The song starts of with them singing that they don’t feel like themselves and that they aren’t great. Their hearts beat like the airplane demolishing  yard, which was actually the job assigned to them in the camp,dismantling crashed warplanes.

(Drawing by Leo Kok, a Jewish artist who drew this picture of ‘Johnny and Jones’ dismantling planes in 1944. Leo Kok died a week after liberation day)Tekening_Nol_van_Wezel_en_Max_Kannewasser

Below is the translated text of the song.

“Hello we feel a little out of order,
To pull myself together is quite hard,
Suddenly I’m a different person,
My heart beats like the airplane wrecking yard.

I sing my Westerbork serenade,
Along the little rail-way the tiny silver moon shines
On the heath.
I sing my Westerbork serenade
With a pretty lady walking there together,
Cheek to cheek.
And my heart burns like the boiler in the boiler house,
Oh it never hit me quite like this at Mother’s place
I sing my Westerbork serenade,
In between the barracks I threw my arms around her
Over there
This Westerbork love affair.
And so I went over to the medic,
The guy says: “there is nothing you can do;
Oh but you will feel a whole lot better
After you give her a kiss or two
(But that you must not do…)”

Even in this dark period they managed to keep composure and a sense of humour.

On 4 September 1944 Van Wesel and Kannewasser were deported on one of the last transports from Westerbork to a series of concentration camps: Theresienstadt, Auschwitz, Sachsenhausen, Ohrdruf and Bergen-Belsen. They died of exhaustion during the last days of the war in 1945, Nol van Wesel (Johnny) died on 20 March 1945

Max (Salomon Meyer) Kannewasser (Jones) .on 15 April, the day that the camp was liberated.

Vergeb Belsen

The only consolation in this story is that Johnny and Jones songs can still be heard and because of modern day technology their voices can still be heard all over the world.

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Source

Wikipedia Netherlands

The final destination for the Cohen family from Geleen-Auschwitz

Geleen Limburg

This blog will be based on facts and some presumptions, but the presumptions are more then likely correct.

I was going over the history of the deported Jews from my birthplace Geleen, south east of the Netherlands. when I noticed the name of the Cohen family. There is not a lot I know or could find out about them except for the fact they used to have a clothing shop in Geleen and Maastricht  prior to  World War Two.

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I do know they were a family of 6. The Father Simon, the Mother Esthella Carolina Cohen-ten Brink. Daughters Josephine, age 12, Henny age 16.Frieda age 17 and 1 son Gerrit. Gerrit is the only one who survived the war. He died on September 22, 1998, age 76. He was buried in the Jewish cemetery in Beek, a town a few miles from Geleen.(Picture courtesy of Frank Janssen)

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On 25 August 1942, approximately 20 Jewish citizens were brought to and then deported from town hall by the Germans. The Cohen family were among them. They were then taken to Maastricht.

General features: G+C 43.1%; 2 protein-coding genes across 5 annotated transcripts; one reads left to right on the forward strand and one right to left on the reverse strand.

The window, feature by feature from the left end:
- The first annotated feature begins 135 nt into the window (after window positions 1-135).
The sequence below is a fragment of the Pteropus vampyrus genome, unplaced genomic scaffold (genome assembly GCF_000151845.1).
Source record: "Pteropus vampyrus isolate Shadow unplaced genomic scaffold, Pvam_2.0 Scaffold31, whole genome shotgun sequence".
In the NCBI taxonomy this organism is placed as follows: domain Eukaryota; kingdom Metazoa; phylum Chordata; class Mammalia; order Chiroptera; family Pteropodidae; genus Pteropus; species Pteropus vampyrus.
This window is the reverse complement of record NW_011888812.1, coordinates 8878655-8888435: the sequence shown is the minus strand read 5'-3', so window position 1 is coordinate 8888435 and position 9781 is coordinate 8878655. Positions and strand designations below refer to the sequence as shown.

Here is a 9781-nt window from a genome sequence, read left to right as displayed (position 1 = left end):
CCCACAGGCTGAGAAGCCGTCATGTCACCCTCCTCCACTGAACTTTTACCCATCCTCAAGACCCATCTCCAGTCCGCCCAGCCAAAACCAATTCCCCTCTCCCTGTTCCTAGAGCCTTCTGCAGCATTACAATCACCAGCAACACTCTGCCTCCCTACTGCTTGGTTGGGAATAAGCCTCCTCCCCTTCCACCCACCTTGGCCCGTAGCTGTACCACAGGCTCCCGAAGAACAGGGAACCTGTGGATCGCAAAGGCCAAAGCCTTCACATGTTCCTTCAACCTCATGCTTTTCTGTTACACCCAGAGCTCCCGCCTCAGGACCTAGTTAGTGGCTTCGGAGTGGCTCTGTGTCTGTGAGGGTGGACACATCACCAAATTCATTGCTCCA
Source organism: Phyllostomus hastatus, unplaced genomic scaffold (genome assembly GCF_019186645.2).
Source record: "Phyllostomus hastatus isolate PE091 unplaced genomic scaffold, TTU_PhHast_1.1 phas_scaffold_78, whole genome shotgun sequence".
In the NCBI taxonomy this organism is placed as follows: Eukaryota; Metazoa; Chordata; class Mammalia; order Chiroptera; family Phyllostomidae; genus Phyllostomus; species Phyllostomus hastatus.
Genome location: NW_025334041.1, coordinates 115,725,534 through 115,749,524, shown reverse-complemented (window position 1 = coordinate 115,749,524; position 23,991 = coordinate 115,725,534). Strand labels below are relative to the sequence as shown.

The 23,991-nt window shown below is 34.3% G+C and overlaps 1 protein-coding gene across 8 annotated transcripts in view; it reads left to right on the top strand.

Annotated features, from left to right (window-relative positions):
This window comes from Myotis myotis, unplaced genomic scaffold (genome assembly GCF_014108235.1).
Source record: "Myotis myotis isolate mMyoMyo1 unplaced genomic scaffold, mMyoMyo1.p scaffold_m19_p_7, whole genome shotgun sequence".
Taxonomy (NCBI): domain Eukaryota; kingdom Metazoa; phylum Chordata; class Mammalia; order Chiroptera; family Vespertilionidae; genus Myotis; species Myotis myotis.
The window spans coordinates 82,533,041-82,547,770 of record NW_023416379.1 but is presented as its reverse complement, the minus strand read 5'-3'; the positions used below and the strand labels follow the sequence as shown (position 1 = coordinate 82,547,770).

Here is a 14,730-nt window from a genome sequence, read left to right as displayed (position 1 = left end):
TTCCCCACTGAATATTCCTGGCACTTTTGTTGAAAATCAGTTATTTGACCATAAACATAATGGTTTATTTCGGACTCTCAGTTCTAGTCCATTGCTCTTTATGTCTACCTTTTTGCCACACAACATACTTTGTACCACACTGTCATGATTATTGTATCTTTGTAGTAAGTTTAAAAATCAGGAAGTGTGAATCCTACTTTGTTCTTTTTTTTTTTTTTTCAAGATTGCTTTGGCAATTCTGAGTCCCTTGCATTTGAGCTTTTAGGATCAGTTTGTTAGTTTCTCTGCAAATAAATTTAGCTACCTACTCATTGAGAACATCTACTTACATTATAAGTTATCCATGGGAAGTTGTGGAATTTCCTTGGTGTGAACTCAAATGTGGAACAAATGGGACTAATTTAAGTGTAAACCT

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On that same day they were put on transport to Westerbork on the 25th of August 1942. On the 28th of August they left Westerbork for Auschwitz where they arrived on the 30th of August.

Simon,Esthella Carolina,Josephine and Frieda all died on the 31st of August. Henny died on the 26th of September.

Gerrit Cohen had escaped on August the 25th  1942. When the Nazis had come for the family he managed to escape via a roof window and went into hiding.

When I mentioned presumptions earlier I was referring to the transport dates, for I do believe they are correct but I could not fully verify them. The transport date from Westerbork  to Auschwitz is correct though.

Treinbord_Westerbork-Auschwitz_Auschwitz_State_Museum

Such was the evilness of the Nazi regime that they even gave people on the transport hope, pretending there was a possible return journey.

One of the citizens of Geleen,Rie op den Camp, mentioned in her diary of the 25th of August 1942, when the Jews were put on transport to Maastricht, she overheard one of the German soldiers saying  “Arme Menschen, wir müssen uns schämen, dass wir zu so eines Volk gehören”, which translates from German to English is “Poor people. we should be ashamed to belong to a people like ours” This indicates that not all Germans subscribed to Adolf Hitler’s ideology but also that they were aware what fate awaited the people on those transports.

kamp westerbork.jpg

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De retour reis die nooit plaatsvond

++++++Text is in Dutch++++++++++

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‘Westerbork-Auschwitz, Auschwitz-Westerbork’ staat op dit metalen treinbord. De terugreis die wordt vermeld wordt door niemand gemaakt. Op 15 en 16 juli 1942 vertrekken de eerste twee treinen met ruim 2000 joden van doorgangskamp Westerbork naar het vernietigingskamp Auschwitz in Polen.

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De geschiedenis van kamp Westerbork is onlosmakelijk verbonden met het lot dat de Joodse gemeenschap tijdens de Tweede Wereldoorlog trof. De Jodenvervolging die zich tussen 1940 en 1945 afspeelde, zorgde ervoor dat een gemeenschap die zich sinds honderden jaren in Nederland bevond, grotendeels werd uitgeroeid.

Bijna 107.000 mensen zijn met 97 transporten vanuit kamp Westerbork gedeporteerd.
Op 15 juli 1942 vertrok het eerste transport naar Auschwitz-Birkenau. Vanaf 2 maart 1943 tot 16 november 1943 was er sprake van een wekelijks ritme: iedere dinsdag vertrok een trein met duizend tot soms meer dan drieduizend personen.